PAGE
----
6 points, SCA Band 1, 0.125 EFTSL
Undergraduate - Unit
Refer to the specific census and withdrawal dates for the semester(s) in which this unit is offered.
Introduction to the major traditions of international relations theory, including classical and structural realism, neoliberalism, British rationalism, cosmopolitanism, and Marxism. Critiques, especially those offered by critical theorists, poststructualists, and feminists. Historical and contemporary events, developments and issues in international relations.
- Recognise, interpret and analyse traditional and critical theoretical perspectives, and conventional and alternative concepts in the study of International Relations across its four subfields (security studies, international political economy, foreign policy and global governance).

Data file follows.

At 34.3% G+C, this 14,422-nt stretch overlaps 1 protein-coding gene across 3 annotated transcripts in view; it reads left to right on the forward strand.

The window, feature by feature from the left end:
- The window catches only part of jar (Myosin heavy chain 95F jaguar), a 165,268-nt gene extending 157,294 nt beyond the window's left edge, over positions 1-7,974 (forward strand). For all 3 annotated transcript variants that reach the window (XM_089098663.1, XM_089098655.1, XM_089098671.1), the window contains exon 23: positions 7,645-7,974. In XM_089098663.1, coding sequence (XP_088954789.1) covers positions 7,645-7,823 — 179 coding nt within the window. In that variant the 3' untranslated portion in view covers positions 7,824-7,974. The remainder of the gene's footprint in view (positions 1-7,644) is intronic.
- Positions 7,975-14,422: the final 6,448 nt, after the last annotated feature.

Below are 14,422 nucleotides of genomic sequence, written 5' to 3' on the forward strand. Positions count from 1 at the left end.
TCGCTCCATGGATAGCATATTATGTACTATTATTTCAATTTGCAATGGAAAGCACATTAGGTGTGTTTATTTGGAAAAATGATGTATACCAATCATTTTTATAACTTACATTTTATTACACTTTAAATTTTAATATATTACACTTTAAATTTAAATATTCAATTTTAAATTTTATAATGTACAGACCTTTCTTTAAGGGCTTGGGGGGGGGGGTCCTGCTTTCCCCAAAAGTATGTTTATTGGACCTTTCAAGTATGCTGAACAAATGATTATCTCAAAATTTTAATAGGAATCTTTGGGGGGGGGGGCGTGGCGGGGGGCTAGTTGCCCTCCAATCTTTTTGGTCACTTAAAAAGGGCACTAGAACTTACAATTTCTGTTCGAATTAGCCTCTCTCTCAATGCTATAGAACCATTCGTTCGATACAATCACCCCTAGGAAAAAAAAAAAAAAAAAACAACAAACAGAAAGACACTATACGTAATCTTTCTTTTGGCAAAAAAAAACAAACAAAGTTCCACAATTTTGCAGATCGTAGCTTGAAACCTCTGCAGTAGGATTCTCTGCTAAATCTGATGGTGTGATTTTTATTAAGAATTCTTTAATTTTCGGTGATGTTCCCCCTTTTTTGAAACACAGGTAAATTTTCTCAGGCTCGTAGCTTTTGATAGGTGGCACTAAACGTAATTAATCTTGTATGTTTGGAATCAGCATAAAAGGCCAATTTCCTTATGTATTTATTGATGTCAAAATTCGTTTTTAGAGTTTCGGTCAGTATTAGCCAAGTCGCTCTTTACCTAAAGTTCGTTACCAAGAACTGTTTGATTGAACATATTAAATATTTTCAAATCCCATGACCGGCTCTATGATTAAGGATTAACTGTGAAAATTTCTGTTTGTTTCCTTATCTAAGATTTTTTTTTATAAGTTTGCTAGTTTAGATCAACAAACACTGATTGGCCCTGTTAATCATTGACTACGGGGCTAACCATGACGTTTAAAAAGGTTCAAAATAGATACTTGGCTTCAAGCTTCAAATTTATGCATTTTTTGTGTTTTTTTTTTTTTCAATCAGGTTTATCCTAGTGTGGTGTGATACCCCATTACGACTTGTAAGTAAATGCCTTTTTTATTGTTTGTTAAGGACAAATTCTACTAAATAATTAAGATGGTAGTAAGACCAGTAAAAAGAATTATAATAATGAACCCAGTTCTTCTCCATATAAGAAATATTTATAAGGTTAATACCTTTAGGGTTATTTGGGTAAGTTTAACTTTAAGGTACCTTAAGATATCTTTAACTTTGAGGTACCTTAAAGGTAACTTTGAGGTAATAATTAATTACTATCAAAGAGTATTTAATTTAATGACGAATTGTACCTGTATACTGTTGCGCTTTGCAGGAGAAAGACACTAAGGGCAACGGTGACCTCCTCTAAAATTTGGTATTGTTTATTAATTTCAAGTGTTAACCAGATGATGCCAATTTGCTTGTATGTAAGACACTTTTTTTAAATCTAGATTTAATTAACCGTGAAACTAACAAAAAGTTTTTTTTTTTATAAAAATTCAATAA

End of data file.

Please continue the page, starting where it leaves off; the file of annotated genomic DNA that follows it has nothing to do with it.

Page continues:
- Comprehend and engage constructively with current affairs, scholarly articles and books in the field of International Relations, and place them in an appropriate theoretical and empirical context.
- Apply these theoretical perspectives and concepts to illuminate and examine a new or existing problem in the study of International Relations
- Communicate orally, and in writing, using clear and persuasive language appropriate for an international academic community.
Within semester assessment: 60% + Exam: 40%
Minimum total expected workload to achieve the learning outcomes for this unit is 144 hours per semester typically comprising a mixture of scheduled learning activities and independent study. A unit requires on average three/four hours of scheduled activities per week. Scheduled activities may include a combination of teacher directed learning, peer directed learning and online engagement.
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This unit applies to the following area(s) of study